A rare tropical-style cyclone known as a “medicane” is set to reach Sicily’s eastern coast and the tip of mainland Calabria between Thursday evening and Friday morning, according to Italian public research institute ISPRA.

“Heavy rainfall and strong sea storms are expected on the coast, with waves of significant height over 4.5 metres (15 feet),” ISPRA said.

The Italian Department for Civil Protection placed eastern Sicily under a new amber alert for Thursday and the highest-level red lert for Friday in anticipation of the storm’s arrival, after almost a week of extreme weather in the area.

A total of three people have been reported killed in flooding on the island this week amid storms that left city streets and squares submerged.

On Tuesday, parts of eastern Sicily were ravaged by a cyclone following days of heavy rains that had sparked flooding and mudslides, killing three people.

Television images from Tuesday showed flooding in the emergency room of Catania’s Garibaldi-Nesima hospital, while rain was seen pouring from the roof inside offices at the city courtroom.

Thursday’s storm was set to hit the same area around Catania, Sicily’s second-largest city, even as residents were still mucking out their streets and homes.

Schools were closed in Syracuse and Catania, where the local government ordered public offices and courts closed through Friday.

The mayor of Catania on Tuesday shut down all businesses and urged residents to stay home.

Antonio Navarra, president of the Euro-Mediterranean Center on Climate Change, told Italy’s Corriere della Sera newspaper this week that Sicily was at the centre of extreme weather events, including heatwaves and cyclones.

“We’re trying to understand if, with climate change, these phenomena will become even more intense, if they will change their character as their frequency intensifies,” he said.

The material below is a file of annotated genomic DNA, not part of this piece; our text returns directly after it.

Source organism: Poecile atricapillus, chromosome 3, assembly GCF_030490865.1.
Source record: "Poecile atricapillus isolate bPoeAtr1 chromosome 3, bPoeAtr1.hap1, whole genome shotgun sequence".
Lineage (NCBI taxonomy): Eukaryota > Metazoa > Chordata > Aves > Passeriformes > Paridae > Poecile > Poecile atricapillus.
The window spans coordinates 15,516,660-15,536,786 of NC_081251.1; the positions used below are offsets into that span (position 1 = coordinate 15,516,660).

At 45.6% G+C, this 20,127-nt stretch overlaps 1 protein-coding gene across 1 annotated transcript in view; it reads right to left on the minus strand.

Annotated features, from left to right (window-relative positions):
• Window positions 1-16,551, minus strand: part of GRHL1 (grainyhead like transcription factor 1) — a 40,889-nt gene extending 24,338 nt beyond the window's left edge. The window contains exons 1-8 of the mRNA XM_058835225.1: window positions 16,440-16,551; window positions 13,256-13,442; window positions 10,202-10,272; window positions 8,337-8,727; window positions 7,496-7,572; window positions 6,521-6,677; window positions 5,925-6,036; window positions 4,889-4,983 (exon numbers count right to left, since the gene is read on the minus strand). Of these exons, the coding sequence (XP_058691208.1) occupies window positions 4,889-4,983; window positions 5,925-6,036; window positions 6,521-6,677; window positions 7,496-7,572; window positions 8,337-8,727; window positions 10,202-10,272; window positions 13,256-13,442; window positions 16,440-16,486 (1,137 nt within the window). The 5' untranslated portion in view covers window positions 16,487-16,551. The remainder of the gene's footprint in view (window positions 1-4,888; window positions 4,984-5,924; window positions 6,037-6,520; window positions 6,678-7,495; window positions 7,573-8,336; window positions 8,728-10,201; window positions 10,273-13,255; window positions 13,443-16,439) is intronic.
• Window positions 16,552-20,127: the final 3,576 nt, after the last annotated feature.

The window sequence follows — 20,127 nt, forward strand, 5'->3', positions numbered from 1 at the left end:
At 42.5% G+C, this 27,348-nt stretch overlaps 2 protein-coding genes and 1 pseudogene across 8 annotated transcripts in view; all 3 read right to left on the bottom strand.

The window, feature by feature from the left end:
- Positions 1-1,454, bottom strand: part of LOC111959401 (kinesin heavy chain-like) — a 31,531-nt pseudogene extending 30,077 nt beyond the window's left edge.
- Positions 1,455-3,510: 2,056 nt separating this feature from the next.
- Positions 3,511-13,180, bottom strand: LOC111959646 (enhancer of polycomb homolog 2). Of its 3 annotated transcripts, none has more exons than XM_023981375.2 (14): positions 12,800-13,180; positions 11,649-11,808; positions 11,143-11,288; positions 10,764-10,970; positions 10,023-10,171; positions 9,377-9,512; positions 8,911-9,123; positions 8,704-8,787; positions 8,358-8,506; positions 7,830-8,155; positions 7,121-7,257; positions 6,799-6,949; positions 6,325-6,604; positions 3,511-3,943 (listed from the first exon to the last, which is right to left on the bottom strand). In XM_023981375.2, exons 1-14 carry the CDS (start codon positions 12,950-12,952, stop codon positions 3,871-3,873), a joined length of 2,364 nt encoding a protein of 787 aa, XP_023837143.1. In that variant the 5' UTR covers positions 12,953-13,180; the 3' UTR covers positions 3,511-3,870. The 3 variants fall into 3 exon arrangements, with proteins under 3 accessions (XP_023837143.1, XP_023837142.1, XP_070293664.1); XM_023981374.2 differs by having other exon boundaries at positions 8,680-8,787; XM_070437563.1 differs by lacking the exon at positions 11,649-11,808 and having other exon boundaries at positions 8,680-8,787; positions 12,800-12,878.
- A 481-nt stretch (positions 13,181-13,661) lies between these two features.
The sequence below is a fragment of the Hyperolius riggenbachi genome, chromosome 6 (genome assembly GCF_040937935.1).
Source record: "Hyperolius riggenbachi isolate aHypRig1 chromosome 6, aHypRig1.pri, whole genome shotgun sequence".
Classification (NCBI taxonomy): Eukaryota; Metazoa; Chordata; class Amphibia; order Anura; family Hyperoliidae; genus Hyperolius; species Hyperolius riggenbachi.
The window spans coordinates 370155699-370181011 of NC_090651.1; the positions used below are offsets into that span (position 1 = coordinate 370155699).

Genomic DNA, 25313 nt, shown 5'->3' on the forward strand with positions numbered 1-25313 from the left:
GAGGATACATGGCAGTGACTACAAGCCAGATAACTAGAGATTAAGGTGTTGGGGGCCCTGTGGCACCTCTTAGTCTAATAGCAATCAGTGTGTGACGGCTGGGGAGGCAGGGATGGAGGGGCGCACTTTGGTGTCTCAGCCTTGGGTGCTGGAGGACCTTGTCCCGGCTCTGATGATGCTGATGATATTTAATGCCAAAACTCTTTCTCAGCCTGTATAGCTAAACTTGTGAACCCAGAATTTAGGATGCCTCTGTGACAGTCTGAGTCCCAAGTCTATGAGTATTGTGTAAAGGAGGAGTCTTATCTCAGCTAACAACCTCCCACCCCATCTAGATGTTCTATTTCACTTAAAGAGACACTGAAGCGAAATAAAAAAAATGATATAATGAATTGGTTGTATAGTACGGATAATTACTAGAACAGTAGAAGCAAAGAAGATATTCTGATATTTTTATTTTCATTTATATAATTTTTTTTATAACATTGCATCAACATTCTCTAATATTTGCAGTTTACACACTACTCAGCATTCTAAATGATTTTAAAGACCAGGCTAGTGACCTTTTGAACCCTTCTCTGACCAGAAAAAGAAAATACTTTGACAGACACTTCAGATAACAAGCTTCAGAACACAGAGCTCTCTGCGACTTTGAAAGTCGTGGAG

READ ALSO: Climate crisis: The Italian cities worst affected by flooding and heatwaves

Cars submerged in Catania, Sicily, after storms hit the city and province on October 26th. Photo: STRINGER/ANSA/AFP

Other forecasters have said the “medicane” is the latest evidence that the climate crisis is irreversibly tropicalising the Mediterranean, after the island’s south-eastern city of Syracuse this August recorded a temperature of 48.8C, the hottest ever seen in Europe.

“Sicily is tropicalising and the upcoming medicane is perhaps the first of this entity, but it certainly won’t be the last,” Christian Mulder, a professor of ecology and climate emergency at the University of Catania, told The Guardian on Wednesday.

“We are used to thinking that this type of hurricane and cyclone begins in the oceans and not in a closed basin like the Mediterranean. But this is not the case,” he said.

“This medicane is forming due to the torrid climate of north Africa and the warm waters of the Mediterranean Sea. The Aegean Sea has a temperature of 3C higher than the average, while the Ionian Sea has a temperature of almost 2C higher than the average. The result is a pressure cooker.”

The storm is expected to leave the area between Saturday and Sunday.